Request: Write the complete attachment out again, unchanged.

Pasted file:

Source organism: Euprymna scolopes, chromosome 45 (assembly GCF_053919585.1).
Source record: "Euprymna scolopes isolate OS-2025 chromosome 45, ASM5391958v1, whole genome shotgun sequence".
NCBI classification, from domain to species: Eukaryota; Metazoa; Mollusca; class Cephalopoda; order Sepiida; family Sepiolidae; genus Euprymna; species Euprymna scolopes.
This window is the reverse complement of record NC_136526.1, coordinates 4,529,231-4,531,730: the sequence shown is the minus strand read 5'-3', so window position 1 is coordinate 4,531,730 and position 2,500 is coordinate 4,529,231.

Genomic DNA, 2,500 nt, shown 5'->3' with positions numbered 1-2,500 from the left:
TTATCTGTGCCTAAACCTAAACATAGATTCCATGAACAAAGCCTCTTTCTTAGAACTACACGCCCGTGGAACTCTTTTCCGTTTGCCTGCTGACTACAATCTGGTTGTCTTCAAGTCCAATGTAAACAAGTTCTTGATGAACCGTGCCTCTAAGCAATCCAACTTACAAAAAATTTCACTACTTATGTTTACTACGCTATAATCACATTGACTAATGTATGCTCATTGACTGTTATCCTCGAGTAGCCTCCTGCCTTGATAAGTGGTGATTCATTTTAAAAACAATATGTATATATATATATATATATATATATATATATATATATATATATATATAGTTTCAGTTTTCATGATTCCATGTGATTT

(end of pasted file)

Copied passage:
Source organism: Euprymna scolopes, chromosome 45 (assembly GCF_053919585.1).
Source record: "Euprymna scolopes isolate OS-2025 chromosome 45, ASM5391958v1, whole genome shotgun sequence".
NCBI classification, from domain to species: Eukaryota; Metazoa; Mollusca; class Cephalopoda; order Sepiida; family Sepiolidae; genus Euprymna; species Euprymna scolopes.
This window is the reverse complement of record NC_136526.1, coordinates 4,529,231-4,531,730: the sequence shown is the minus strand read 5'-3', so window position 1 is coordinate 4,531,730 and position 2,500 is coordinate 4,529,231.

Genomic DNA, 2,500 nt, shown 5'->3' with positions numbered 1-2,500 from the left:
TTATCTGTGCCTAAACCTAAACATAGATTCCATGAACAAAGCCTCTTTCTTAGAACTACACGCCCGTGGAACTCTTTTCCGTTTGCCTGCTGACTACAATCTGGTTGTCTTCAAGTCCAATGTAAACAAGTTCTTGATGAACCGTGCCTCTAAGCAATCCAACTTACAAAAAATTTCACTACTTATGTTTACTACGCTATAATCACATTGACTAATGTATGCTCATTGACTGTTATCCTCGAGTAGCCTCCTGCCTTGATAAGTGGTGATTCATTTTAAAAACAATATGTATATATATATATATATATATATATATATATATATATATATATATATAGTTTCAGTTTTCATGATTCCATGTGATTT